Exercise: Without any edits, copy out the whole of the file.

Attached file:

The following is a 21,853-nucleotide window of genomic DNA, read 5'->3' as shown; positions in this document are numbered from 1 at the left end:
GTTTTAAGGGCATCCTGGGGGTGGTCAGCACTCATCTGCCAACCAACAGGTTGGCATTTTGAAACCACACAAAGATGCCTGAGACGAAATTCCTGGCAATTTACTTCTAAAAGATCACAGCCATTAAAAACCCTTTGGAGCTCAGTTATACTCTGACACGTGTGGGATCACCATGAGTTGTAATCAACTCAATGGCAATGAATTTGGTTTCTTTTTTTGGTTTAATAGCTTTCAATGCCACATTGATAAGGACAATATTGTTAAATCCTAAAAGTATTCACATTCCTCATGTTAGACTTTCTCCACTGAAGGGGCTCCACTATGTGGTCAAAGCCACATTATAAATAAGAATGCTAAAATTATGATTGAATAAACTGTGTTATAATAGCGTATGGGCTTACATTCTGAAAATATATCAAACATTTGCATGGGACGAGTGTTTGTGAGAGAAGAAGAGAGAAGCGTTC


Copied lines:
The following is a 21,853-nucleotide window of genomic DNA, read 5'->3' as shown; positions in this document are numbered from 1 at the left end:
GTTTTAAGGGCATCCTGGGGGTGGTCAGCACTCATCTGCCAACCAACAGGTTGGCATTTTGAAACCACACAAAGATGCCTGAGACGAAATTCCTGGCAATTTACTTCTAAAAGATCACAGCCATTAAAAACCCTTTGGAGCTCAGTTATACTCTGACACGTGTGGGATCACCATGAGTTGTAATCAACTCAATGGCAATGAATTTGGTTTCTTTTTTTGGTTTAATAGCTTTCAATGCCACATTGATAAGGACAATATTGTTAAATCCTAAAAGTATTCACATTCCTCATGTTAGACTTTCTCCACTGAAGGGGCTCCACTATGTGGTCAAAGCCACATTATAAATAAGAATGCTAAAATTATGATTGAATAAACTGTGTTATAATAGCGTATGGGCTTACATTCTGAAAATATATCAAACATTTGCATGGGACGAGTGTTTGTGAGAGAAGAAGAGAGAAGCGTTC